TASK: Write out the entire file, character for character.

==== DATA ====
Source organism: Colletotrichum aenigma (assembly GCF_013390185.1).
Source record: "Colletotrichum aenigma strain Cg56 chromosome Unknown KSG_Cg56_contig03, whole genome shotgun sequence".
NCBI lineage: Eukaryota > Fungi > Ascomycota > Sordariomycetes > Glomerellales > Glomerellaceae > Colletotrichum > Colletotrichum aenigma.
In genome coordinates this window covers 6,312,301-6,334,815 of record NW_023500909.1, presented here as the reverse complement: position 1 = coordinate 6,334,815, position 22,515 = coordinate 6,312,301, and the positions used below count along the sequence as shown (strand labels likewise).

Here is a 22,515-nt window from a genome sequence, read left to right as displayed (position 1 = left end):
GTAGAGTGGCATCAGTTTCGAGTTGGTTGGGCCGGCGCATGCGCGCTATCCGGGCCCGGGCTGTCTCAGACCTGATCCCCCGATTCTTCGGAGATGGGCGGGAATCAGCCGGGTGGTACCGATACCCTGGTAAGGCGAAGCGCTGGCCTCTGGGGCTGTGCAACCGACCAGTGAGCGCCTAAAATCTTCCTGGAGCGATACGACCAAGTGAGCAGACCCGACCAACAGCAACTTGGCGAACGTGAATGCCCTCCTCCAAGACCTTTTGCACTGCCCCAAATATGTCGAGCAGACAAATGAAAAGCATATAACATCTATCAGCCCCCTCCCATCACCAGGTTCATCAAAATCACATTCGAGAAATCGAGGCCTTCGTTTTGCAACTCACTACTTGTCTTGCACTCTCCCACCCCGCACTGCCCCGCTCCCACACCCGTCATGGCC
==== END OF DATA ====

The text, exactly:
Source organism: Colletotrichum aenigma (assembly GCF_013390185.1).
Source record: "Colletotrichum aenigma strain Cg56 chromosome Unknown KSG_Cg56_contig03, whole genome shotgun sequence".
NCBI lineage: Eukaryota > Fungi > Ascomycota > Sordariomycetes > Glomerellales > Glomerellaceae > Colletotrichum > Colletotrichum aenigma.
In genome coordinates this window covers 6,312,301-6,334,815 of record NW_023500909.1, presented here as the reverse complement: position 1 = coordinate 6,334,815, position 22,515 = coordinate 6,312,301, and the positions used below count along the sequence as shown (strand labels likewise).

Here is a 22,515-nt window from a genome sequence, read left to right as displayed (position 1 = left end):
GTAGAGTGGCATCAGTTTCGAGTTGGTTGGGCCGGCGCATGCGCGCTATCCGGGCCCGGGCTGTCTCAGACCTGATCCCCCGATTCTTCGGAGATGGGCGGGAATCAGCCGGGTGGTACCGATACCCTGGTAAGGCGAAGCGCTGGCCTCTGGGGCTGTGCAACCGACCAGTGAGCGCCTAAAATCTTCCTGGAGCGATACGACCAAGTGAGCAGACCCGACCAACAGCAACTTGGCGAACGTGAATGCCCTCCTCCAAGACCTTTTGCACTGCCCCAAATATGTCGAGCAGACAAATGAAAAGCATATAACATCTATCAGCCCCCTCCCATCACCAGGTTCATCAAAATCACATTCGAGAAATCGAGGCCTTCGTTTTGCAACTCACTACTTGTCTTGCACTCTCCCACCCCGCACTGCCCCGCTCCCACACCCGTCATGGCC